Historic Diet

Lamb dish

The historic diet in New Zealand only begins with the first people to have arrived to New Zealand. However, the Maori, the islands’ first inhabitants, didn’t arrive until about 1,300 AD and when they arrived they brought with them animals and plants that contributed to their diet prior to arriving and remained a part of their diet after their arrival. In this way the historic diet in New Zealand also coincides with the first culinary influence, that of the Maori, who are Polynesians.
Prior to the Maori arriving to New Zealand the islands were home to numerous plants and animals that could have been used for food and were by these latter settlers. These indigenous foods included plants, such as fernroot, but animals were a much larger source of food for the early settlers, including the moa, a flightless bird since hunted to extinction, the bugs like the huhu, grub, and sea animals like lobsters, crab, salmon, and tuna among others.

Culinary Influences

New Zealand Food – Kiwi

The Maori arrived with their own foods, which added to the already present foods on the islands of New Zealand. The Maori only brought with them a few plants and animals, but they were staples in their Polynesian diets prior to arrival and some continued as staples after their arrival. This included dogs and rats, which they ate as well as plants including a sweet potato called kumara and taro.

The Maori maintained many of their traditional Polynesian customs as they cooked their meats and other foods in large underground ovens called hangi. They also continued to eat many of the same foods as other Polynesians, such as taro and kumara while maintaining strict dietary restrictions required by their religion that stated religious people and places refrain from coming in contact with food other than when they ate. Today most of the Maori have converted to Christianity so this requirement is no longer followed.

The next great change to the cuisine of New Zealand came with the arrival of the Europeans in the late 1700s. The Europeans tried to maintain much of their historic diet from home as they attempted to re-create dishes, often substituting local ingredients where traditional ingredients were absent. Some of these traditional British dishes have survived such as fish and chips (French fries) among others.

Like the Maori, the Europeans also introduced many foods and animals, which have since become important in the local diet. This began with animals, including chickens, sheep, and cattle. Among the plants they brought were wheat, potatoes, and much later kiwi fruit among others, but these made the greatest impact. The Europeans also introduced alcohol, which the Maori didn’t have prior to this.
At about this same time the Americans also regularly arrived on the shores, particularly whalers, and these sailors brought foods from the Americas to New Zealand. Although the British introduced the potato (which originated in the Americas), the Americans brought different varieties of potatoes as well as other foods, including peppers, tomatoes, and corn.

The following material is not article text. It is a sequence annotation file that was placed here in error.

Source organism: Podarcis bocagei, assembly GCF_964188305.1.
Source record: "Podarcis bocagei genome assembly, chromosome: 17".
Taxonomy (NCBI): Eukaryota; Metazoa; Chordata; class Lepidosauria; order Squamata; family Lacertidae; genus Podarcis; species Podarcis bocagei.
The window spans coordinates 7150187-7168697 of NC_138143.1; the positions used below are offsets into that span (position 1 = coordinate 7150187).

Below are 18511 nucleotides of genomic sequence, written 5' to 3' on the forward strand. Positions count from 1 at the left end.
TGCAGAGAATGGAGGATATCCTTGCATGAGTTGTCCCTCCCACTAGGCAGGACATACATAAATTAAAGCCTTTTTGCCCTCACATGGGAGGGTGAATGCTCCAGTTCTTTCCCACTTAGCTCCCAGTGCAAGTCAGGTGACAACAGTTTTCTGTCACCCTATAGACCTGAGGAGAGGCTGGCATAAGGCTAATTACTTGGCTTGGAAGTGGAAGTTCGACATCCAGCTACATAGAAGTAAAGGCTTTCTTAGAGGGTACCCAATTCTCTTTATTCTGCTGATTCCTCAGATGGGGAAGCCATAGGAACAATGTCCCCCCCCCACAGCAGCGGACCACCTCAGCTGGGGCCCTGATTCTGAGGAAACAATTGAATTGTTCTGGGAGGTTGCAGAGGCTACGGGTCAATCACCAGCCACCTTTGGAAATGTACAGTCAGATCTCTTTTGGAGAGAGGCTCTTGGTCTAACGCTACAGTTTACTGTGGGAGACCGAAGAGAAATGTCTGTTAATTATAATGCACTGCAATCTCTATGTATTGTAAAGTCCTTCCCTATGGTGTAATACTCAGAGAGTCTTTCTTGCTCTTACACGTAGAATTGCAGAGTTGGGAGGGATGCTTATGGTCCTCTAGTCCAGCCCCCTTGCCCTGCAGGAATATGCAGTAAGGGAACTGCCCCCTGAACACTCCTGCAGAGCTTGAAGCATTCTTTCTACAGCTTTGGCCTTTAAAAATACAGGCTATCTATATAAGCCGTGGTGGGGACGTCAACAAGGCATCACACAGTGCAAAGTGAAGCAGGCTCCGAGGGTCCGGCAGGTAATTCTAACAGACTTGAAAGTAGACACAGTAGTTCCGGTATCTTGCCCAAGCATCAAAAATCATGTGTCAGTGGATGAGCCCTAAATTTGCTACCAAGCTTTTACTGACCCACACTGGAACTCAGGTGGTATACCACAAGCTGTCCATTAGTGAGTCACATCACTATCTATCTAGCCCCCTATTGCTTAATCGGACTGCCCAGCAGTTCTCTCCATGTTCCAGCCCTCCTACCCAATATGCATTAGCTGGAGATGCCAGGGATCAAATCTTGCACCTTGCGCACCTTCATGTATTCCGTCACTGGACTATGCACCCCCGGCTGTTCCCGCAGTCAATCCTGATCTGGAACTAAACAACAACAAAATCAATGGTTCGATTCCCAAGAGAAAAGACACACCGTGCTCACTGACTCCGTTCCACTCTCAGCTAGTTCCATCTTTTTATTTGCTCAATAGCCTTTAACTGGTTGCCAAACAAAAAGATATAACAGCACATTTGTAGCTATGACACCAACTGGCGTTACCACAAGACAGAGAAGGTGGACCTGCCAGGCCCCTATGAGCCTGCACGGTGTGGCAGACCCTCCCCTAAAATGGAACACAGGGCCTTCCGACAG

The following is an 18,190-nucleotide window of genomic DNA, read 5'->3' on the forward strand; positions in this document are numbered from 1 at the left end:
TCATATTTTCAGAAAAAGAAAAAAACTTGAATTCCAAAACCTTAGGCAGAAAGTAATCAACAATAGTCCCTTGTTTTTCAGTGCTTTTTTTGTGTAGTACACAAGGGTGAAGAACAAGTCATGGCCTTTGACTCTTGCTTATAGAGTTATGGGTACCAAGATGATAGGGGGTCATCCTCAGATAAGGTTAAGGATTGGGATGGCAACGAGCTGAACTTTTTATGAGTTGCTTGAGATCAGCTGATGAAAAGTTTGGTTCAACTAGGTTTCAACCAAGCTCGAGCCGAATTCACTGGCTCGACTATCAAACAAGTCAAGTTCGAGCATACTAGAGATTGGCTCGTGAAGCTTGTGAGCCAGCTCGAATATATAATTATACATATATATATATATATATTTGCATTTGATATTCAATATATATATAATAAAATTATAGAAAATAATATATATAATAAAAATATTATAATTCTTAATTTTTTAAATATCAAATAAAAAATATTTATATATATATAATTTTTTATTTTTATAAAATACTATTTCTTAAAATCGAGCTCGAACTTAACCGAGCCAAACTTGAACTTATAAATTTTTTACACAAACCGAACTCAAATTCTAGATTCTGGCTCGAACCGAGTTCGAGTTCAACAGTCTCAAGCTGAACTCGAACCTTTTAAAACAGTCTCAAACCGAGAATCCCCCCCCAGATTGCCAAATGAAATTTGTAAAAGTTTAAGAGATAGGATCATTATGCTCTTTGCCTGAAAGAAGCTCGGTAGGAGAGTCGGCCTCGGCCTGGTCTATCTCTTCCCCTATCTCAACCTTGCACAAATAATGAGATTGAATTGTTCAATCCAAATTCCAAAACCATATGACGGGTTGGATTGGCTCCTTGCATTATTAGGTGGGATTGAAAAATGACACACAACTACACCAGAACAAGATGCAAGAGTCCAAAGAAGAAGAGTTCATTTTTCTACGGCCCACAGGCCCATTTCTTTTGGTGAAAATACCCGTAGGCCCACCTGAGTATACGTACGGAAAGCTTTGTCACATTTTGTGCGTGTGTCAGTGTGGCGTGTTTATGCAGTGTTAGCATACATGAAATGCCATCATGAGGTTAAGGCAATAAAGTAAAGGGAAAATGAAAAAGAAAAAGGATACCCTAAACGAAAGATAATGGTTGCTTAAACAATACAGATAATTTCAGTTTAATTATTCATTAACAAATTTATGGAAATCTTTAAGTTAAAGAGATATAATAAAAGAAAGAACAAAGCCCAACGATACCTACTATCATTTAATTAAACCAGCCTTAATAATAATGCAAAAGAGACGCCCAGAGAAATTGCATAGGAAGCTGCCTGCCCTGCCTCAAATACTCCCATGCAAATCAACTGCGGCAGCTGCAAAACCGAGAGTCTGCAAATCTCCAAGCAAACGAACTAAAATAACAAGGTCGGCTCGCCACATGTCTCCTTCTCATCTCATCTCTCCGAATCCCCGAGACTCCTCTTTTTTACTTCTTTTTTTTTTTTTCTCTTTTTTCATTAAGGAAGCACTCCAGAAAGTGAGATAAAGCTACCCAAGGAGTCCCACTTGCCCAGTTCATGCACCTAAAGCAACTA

The cuisine slowly changed and evolved over time until the 1800s when the technology from the Industrial Revolution reached the country’s shores and the way foods were prepared, stored, and transported vastly changed. Improved transportation and storage methods allowed greater importation of foreign foods as these new technologies also expanded the shelf life of foods.

In the late 1900s new culinary influences arrived from Europe, although these influences generally didn’t arrive with new immigrants so much as they did with curiosity and a desire for ethnic foods like Italian. The influences expanded beyond Italian food to include various ethnic foods from Europe as the cuisine expanded and fusion foods have become quite popular. Also during this time fast foods have become popular as have processed and manufactured foods.
In the 1980s immigration rose from Asia’s Far Eastern countries and these immigrants brought with them their foods as Japanese, Chinese, Thai, and Malay foods have all become popular as restaurants. Today there is also a growing trend for local foods, organic foods, and fusion foods created by local restaurateurs.

When & Where to Eat

Breakfast, the first meal of the day in New Zealand varies greatly in foods served and location eaten. On many days people tend to just grab a cup of coffee and perhaps a pastry or bread of some kind. This is often picked up on the way to work or as a person is leaving their house for work. Others have more time for a larger meal at home or at a restaurant on weekends.

Lunch in New Zealand is generally taken from about noon to 1:00 or 1:30 pm and the food eaten greatly varies. For many working people this meal can be food from home, take out, or a quick service restaurant. It tends to be smaller than dinner, but usually larger than breakfast, but that also varies based on the individual.